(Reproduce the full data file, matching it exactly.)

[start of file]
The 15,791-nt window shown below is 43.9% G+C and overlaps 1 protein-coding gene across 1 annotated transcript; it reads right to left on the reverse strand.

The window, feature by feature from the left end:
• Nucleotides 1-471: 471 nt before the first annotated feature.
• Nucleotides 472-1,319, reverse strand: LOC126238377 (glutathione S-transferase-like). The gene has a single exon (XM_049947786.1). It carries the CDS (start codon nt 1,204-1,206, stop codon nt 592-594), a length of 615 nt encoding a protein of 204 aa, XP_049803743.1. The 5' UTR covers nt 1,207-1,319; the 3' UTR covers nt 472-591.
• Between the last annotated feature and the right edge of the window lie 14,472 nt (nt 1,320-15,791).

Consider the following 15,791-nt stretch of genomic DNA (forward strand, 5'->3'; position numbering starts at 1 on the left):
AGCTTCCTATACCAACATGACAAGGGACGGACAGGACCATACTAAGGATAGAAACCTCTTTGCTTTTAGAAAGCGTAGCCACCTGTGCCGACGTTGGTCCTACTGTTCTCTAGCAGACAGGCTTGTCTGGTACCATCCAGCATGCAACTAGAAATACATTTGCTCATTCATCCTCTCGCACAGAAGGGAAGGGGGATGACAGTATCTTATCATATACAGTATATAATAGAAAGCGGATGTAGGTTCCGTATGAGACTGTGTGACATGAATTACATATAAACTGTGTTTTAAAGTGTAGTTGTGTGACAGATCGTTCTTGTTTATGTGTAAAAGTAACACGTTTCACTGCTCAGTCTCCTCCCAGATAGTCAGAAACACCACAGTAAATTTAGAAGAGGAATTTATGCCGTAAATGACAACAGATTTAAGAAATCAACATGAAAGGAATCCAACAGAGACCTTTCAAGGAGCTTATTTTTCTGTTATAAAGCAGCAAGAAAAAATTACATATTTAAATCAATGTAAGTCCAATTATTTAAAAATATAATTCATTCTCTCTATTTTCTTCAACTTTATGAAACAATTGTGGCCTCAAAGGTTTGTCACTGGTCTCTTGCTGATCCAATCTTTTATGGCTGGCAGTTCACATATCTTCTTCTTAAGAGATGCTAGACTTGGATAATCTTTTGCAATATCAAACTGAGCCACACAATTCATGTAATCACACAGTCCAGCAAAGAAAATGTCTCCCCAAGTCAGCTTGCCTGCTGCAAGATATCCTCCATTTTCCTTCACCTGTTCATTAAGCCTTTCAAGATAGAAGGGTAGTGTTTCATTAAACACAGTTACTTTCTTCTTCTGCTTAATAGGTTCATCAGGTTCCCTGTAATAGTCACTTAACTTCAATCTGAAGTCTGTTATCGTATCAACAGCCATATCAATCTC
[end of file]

The 15,791-nt window shown below is 43.9% G+C and overlaps 1 protein-coding gene across 1 annotated transcript; it reads right to left on the reverse strand.

The window, feature by feature from the left end:
• Nucleotides 1-471: 471 nt before the first annotated feature.
• Nucleotides 472-1,319, reverse strand: LOC126238377 (glutathione S-transferase-like). The gene has a single exon (XM_049947786.1). It carries the CDS (start codon nt 1,204-1,206, stop codon nt 592-594), a length of 615 nt encoding a protein of 204 aa, XP_049803743.1. The 5' UTR covers nt 1,207-1,319; the 3' UTR covers nt 472-591.
• Between the last annotated feature and the right edge of the window lie 14,472 nt (nt 1,320-15,791).

Consider the following 15,791-nt stretch of genomic DNA (forward strand, 5'->3'; position numbering starts at 1 on the left):
AGCTTCCTATACCAACATGACAAGGGACGGACAGGACCATACTAAGGATAGAAACCTCTTTGCTTTTAGAAAGCGTAGCCACCTGTGCCGACGTTGGTCCTACTGTTCTCTAGCAGACAGGCTTGTCTGGTACCATCCAGCATGCAACTAGAAATACATTTGCTCATTCATCCTCTCGCACAGAAGGGAAGGGGGATGACAGTATCTTATCATATACAGTATATAATAGAAAGCGGATGTAGGTTCCGTATGAGACTGTGTGACATGAATTACATATAAACTGTGTTTTAAAGTGTAGTTGTGTGACAGATCGTTCTTGTTTATGTGTAAAAGTAACACGTTTCACTGCTCAGTCTCCTCCCAGATAGTCAGAAACACCACAGTAAATTTAGAAGAGGAATTTATGCCGTAAATGACAACAGATTTAAGAAATCAACATGAAAGGAATCCAACAGAGACCTTTCAAGGAGCTTATTTTTCTGTTATAAAGCAGCAAGAAAAAATTACATATTTAAATCAATGTAAGTCCAATTATTTAAAAATATAATTCATTCTCTCTATTTTCTTCAACTTTATGAAACAATTGTGGCCTCAAAGGTTTGTCACTGGTCTCTTGCTGATCCAATCTTTTATGGCTGGCAGTTCACATATCTTCTTCTTAAGAGATGCTAGACTTGGATAATCTTTTGCAATATCAAACTGAGCCACACAATTCATGTAATCACACAGTCCAGCAAAGAAAATGTCTCCCCAAGTCAGCTTGCCTGCTGCAAGATATCCTCCATTTTCCTTCACCTGTTCATTAAGCCTTTCAAGATAGAAGGGTAGTGTTTCATTAAACACAGTTACTTTCTTCTTCTGCTTAATAGGTTCATCAGGTTCCCTGTAATAGTCACTTAACTTCAATCTGAAGTCTGTTATCGTATCAACAGCCATATCAATCTC